Currently the school is owned and managed by 1960 Temple City High School grad, Ed Shanick, a 4th degree black belt. He started with Hamile in 1970 and was joined in the years that followed by current senior staff. They are Chief Instructor Sensei David Hurlbut (7th degree black belt); Assistant Chief Instructor Sensei Randy Tyrell (6th degree black belt); Sensei Will Adams (5th degree belt); and Sensei’s Tony Duran and Theresa Duenas (both 4th degree black belts). Randy’s father, jack Tyrell, was one of the Temple City’s first City Council members and remained on the council for over 20 years.
      The staff shares a rich tradition established by Hamile, who was a student of Masters Hirokazu Kanazawa, Tetsuhiko Asai, who served as chairman of the Japan Karate Association, and Masataka Mori.  Kanazawa has been described as the finest martial artist of the 20th Century and Asai has been labeled as probably having “no equal” as a martial artist. 
      Hamile started karate in Hawaii as a 34 year old, hoping to gain skills in self-defense and anger management. Already a well-rounded sportsman, he surfed, ice-skated, played tennis, rode horseback and piloted private planes.
      Hamile was a radio announcer and disc jockey for radio station KIKI, Honolulu as well as a band leader in the French Quarter in Hawaii-the first musician to bring jazz sessions to Hawaii.
      In the same year he began karate, Hamile married Manon Sumiko Smith, an entertainer who specialized in Japanese songs. The following year she was awarded the first “Mrs. Hawaii” title.
      After moving to Southern California, Hamile taught karate in little Tokyo, while bartending in Chinatown. One of his karate students, ex-professional boxer Alberto Ayala sought a building where Hamile could have his own school.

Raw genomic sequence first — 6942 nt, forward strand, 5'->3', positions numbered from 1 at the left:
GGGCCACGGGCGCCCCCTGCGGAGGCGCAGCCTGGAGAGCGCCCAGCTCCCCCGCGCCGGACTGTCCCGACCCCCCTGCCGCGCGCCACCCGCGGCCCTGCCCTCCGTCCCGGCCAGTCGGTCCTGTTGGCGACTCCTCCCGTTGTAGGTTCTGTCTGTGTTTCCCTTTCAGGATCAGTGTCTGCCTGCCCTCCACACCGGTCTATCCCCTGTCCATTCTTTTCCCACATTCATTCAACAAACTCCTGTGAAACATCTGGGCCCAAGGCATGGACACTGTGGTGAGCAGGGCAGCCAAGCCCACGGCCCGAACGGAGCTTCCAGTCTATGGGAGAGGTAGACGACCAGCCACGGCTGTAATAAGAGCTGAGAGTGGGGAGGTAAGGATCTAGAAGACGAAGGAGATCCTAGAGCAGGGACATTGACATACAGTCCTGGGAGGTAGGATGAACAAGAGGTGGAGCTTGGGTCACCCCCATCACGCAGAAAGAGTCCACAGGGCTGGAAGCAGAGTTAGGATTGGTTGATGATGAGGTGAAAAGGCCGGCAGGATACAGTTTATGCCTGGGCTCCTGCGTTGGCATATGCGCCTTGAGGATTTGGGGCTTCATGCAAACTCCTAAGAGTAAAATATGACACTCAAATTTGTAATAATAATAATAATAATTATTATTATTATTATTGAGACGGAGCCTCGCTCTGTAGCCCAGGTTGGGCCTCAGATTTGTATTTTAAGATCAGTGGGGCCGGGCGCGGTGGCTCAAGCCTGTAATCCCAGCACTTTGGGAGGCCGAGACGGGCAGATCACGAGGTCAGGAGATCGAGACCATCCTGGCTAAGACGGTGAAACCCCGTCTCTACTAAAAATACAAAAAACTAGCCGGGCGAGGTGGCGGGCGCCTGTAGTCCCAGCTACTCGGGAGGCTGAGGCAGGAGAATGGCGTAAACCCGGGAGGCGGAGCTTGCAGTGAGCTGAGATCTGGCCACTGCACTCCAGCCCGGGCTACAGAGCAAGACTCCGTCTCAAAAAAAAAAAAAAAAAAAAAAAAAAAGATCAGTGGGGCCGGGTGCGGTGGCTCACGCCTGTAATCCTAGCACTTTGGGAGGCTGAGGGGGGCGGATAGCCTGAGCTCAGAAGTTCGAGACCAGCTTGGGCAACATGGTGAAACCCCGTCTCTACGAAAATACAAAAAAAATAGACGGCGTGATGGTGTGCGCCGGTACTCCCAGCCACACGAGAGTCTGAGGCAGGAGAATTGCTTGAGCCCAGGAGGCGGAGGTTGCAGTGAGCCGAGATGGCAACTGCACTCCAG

Ayala found a vacant bakery at 9506 Las Tunas Drive and in October, 1968 a karate dojo opened there under the newly-formed West Coast Shotokan Karate Association.
      Shanick recalls the days the building was a bakery. He claims to have taken his younger brothers and sisters soda pop bottle-collecting to exchange for small cash to buy some of its “delicious” donuts. Much like Palmquist, he expresses disbelief the time has passed so quickly.
       As a “French, Filipino, Portuguese, Chinese”, Hamile was one of the Asian pioneers of the modern Temple City business community. He was a Temple City resident and served extensively as a Board Member at the Temple City Chamber of Commerce. 
       In his later years, Edwin maintained a mobile home residence in the desert community of Boron, California, where son Steven Hamile would occasionally land his helicopter on the front lawn to say a quick hello. Like his dad, the pilot, Steven distinguished himself in karate by becoming one of the youngest brown belts in America back in the 1960’s.
      Hamile’s legacy is enthusiastically carried on by his students. This new gen
eration of leaders is strongly committed to “Ohana” (The Hawaiian idea that all involved in the dojo-students, parents, other family and friends-are part of an “extended family”).
      The 40th anniversary banquet website is duarteelks.org.